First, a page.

Focus Stacking: A Primer

The Final Result

With all the advancements lately in the photography world, the ability to perform tasks like focus stacking has been off-shored to built in algorithms in specialized cameras, in post production software (i.e. Photoshop, Lightroom, Aperture, Helicon Focus, and a host of others that have now flooded the market.

Don’t get me wrong, I am all for making things easier, and improving ones workflow, but I do still ascribe to the theory of learning certain fundamentals and essentials for building your photography skills both in composition, and just to understand the mechanics of photography. With that in mind, I’d like to devote a bit of time to discuss the task of focus stacking.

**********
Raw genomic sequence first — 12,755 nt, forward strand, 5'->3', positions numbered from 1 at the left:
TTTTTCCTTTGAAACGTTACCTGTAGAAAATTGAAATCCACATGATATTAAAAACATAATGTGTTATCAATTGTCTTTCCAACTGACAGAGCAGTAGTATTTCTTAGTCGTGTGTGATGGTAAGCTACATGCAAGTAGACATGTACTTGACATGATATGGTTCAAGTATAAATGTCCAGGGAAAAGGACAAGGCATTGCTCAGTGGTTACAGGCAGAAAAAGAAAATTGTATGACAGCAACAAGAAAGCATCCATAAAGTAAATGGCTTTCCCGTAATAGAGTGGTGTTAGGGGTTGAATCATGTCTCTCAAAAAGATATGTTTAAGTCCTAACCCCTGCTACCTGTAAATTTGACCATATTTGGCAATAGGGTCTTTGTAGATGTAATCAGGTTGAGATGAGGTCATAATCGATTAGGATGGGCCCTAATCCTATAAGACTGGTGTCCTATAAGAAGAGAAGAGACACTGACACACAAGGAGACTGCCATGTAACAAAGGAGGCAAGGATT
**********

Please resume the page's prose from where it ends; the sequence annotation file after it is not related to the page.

Focus Stacking Versus HDR

First off, focus stacking is used mostly in genres like macro photography, where intricate detail is needed across a range wider than what the aperture will allow for during composition.  The principle is much like the layered approach to HDR imagery – where you stack layers of images with different compositions on top of each other and blend the right portions through the entire image.

Where focus stacking differs from HDR is the types of images that you are layering.  In HDR images, you are overlaying images with different exposure values over one another.  In focus stacking, you are not changing the exposure values, rather just the point of focus.  As depth of field drops off both in front of and behind your focusing point, the subject will blur.  While this may be an appreciated blurring technique in some cases, in other cases, getting different depths of field from different focusing points can make for a tack sharp macro throughout the range of the subject.